A Dominican priest is tasked yet again with solving several locked-room murders.
In 1381, John of Gaunt is regent of England. He is a fierce and ambitious man whose authority is challenged by rebels who call themselves the Upright Men. Gaunt invites Brother Athelstan and Sir John Cranston, Lord High Coroner of London, to a mystery play performed by the Straw Men, Gaunt’s personal acting troupe. The performance at the Tower of London is interrupted by the deaths and wounding of guests, and two severed heads are left at the scene. So Gaunt orders Athelstan, who’s well-known for his knack for solving difficult problems (Bloodstone, 2012, etc.), to unmask the killer. When one of the troupe is found dead at the foot of the Tower, it looks as if he was escaping after the attack, but Athelstan is not convinced. Athelstan is already walking a fine line between the regent and the Upright Men, who each have spies in his parish and even in the highest reaches of their enemies’ councils. Perhaps the deaths have something to do with the mysterious woman Gaunt has locked in the Tower. Rumors swirl amid street battles and revenge killings in the squalid, frozen streets of London. More murders follow before Athelstan can gather up the pieces of the cunning puzzle and put them together to solve the crimes.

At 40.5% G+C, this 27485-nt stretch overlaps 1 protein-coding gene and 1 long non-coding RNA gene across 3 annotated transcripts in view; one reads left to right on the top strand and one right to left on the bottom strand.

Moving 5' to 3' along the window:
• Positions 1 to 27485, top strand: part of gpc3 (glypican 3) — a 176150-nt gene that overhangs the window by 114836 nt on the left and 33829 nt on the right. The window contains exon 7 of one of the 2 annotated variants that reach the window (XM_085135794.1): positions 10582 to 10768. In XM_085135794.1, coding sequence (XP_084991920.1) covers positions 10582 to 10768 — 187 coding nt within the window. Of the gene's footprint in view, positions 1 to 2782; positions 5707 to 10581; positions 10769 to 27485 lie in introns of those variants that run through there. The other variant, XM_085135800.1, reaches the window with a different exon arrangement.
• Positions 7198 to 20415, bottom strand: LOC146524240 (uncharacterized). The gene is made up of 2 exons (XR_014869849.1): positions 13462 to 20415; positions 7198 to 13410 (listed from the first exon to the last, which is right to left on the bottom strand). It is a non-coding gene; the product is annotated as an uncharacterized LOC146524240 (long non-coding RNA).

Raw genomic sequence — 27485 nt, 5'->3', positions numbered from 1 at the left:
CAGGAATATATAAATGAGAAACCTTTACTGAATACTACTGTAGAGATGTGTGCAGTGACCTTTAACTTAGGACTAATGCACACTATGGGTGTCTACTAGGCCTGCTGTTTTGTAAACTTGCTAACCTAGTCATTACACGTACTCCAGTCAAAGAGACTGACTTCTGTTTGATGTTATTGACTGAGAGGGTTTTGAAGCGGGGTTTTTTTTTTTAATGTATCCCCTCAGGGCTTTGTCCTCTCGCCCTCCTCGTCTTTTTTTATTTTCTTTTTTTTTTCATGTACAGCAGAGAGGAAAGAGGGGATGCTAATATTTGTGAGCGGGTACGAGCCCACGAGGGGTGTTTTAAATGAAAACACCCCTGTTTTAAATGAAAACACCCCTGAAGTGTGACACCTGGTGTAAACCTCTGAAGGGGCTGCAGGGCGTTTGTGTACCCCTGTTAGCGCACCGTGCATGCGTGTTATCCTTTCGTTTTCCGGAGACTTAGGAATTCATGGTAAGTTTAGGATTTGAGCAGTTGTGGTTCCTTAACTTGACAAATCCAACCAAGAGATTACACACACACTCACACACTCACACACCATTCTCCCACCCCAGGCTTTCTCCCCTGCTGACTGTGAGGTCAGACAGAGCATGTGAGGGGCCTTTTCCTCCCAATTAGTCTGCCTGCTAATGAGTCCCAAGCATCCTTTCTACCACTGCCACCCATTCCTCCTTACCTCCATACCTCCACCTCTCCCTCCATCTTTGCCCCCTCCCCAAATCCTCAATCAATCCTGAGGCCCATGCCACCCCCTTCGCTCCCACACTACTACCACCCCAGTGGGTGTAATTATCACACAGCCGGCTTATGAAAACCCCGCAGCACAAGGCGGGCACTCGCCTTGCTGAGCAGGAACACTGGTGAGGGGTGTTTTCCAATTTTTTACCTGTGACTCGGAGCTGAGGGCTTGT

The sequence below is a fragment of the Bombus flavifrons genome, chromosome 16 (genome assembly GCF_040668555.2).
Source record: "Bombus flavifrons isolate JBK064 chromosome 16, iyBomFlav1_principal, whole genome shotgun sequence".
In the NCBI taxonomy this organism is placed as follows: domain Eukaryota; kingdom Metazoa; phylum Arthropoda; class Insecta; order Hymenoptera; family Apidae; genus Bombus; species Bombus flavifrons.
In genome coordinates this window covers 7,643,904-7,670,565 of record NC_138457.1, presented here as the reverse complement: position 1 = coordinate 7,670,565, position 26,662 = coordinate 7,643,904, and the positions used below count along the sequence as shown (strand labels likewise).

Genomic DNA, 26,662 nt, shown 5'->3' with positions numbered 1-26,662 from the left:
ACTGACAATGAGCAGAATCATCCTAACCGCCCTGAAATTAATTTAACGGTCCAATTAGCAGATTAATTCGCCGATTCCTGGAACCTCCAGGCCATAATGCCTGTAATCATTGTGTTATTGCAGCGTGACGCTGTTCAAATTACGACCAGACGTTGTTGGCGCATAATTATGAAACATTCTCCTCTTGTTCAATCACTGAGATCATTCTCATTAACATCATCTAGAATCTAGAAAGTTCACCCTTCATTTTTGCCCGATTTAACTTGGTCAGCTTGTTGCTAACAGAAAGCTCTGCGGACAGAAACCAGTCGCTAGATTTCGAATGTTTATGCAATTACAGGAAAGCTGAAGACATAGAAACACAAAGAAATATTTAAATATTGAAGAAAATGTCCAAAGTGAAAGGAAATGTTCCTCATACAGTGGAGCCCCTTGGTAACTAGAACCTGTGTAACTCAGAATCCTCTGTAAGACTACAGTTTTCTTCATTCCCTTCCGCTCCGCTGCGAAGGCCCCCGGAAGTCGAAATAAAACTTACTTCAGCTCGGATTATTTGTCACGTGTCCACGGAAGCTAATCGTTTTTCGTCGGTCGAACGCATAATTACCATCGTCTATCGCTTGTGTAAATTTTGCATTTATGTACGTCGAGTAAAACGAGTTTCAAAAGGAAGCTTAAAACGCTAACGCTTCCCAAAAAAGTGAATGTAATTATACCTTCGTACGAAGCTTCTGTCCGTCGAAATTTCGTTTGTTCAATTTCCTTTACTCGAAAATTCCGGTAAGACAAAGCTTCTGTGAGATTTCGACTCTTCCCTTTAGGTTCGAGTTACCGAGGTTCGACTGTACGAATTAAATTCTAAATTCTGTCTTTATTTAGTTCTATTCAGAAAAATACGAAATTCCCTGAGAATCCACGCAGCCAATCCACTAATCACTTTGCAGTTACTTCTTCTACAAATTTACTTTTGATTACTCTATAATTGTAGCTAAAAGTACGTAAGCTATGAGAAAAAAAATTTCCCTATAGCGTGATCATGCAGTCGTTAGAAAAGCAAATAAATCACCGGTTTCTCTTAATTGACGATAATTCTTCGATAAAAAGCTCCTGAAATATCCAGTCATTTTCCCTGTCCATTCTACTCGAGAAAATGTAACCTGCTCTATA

Close attention will reward readers with well-researched historical information, from the minutiae of everyday living to the public events in the lives of the rich and powerful. Mystery buffs, however, are likely to reach the answer before Athelstan.